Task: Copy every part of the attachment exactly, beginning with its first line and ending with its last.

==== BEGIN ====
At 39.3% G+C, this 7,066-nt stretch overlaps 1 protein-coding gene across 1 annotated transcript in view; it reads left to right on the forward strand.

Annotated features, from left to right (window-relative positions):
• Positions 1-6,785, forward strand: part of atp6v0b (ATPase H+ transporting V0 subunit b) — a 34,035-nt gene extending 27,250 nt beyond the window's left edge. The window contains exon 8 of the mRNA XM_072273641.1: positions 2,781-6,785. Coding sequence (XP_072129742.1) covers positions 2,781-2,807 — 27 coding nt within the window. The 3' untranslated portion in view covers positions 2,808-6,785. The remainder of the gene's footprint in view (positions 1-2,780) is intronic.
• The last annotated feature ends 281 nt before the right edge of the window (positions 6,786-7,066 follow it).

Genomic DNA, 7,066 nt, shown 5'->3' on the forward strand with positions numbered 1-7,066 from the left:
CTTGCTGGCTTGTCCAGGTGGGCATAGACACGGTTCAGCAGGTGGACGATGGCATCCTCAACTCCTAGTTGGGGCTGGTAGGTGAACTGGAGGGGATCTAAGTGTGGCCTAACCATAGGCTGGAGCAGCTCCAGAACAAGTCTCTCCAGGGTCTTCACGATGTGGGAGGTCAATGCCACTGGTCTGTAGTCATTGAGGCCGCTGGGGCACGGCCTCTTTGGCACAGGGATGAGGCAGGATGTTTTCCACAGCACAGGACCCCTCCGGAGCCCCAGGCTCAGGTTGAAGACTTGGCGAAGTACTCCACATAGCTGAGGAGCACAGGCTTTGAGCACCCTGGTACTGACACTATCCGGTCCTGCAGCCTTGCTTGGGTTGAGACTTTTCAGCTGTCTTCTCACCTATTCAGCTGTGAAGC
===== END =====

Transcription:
At 39.3% G+C, this 7,066-nt stretch overlaps 1 protein-coding gene across 1 annotated transcript in view; it reads left to right on the forward strand.

Annotated features, from left to right (window-relative positions):
• Positions 1-6,785, forward strand: part of atp6v0b (ATPase H+ transporting V0 subunit b) — a 34,035-nt gene extending 27,250 nt beyond the window's left edge. The window contains exon 8 of the mRNA XM_072273641.1: positions 2,781-6,785. Coding sequence (XP_072129742.1) covers positions 2,781-2,807 — 27 coding nt within the window. The 3' untranslated portion in view covers positions 2,808-6,785. The remainder of the gene's footprint in view (positions 1-2,780) is intronic.
• The last annotated feature ends 281 nt before the right edge of the window (positions 6,786-7,066 follow it).

Genomic DNA, 7,066 nt, shown 5'->3' on the forward strand with positions numbered 1-7,066 from the left:
CTTGCTGGCTTGTCCAGGTGGGCATAGACACGGTTCAGCAGGTGGACGATGGCATCCTCAACTCCTAGTTGGGGCTGGTAGGTGAACTGGAGGGGATCTAAGTGTGGCCTAACCATAGGCTGGAGCAGCTCCAGAACAAGTCTCTCCAGGGTCTTCACGATGTGGGAGGTCAATGCCACTGGTCTGTAGTCATTGAGGCCGCTGGGGCACGGCCTCTTTGGCACAGGGATGAGGCAGGATGTTTTCCACAGCACAGGACCCCTCCGGAGCCCCAGGCTCAGGTTGAAGACTTGGCGAAGTACTCCACATAGCTGAGGAGCACAGGCTTTGAGCACCCTGGTACTGACACTATCCGGTCCTGCAGCCTTGCTTGGGTTGAGACTTTTCAGCTGTCTTCTCACCTATTCAGCTGTGAAGC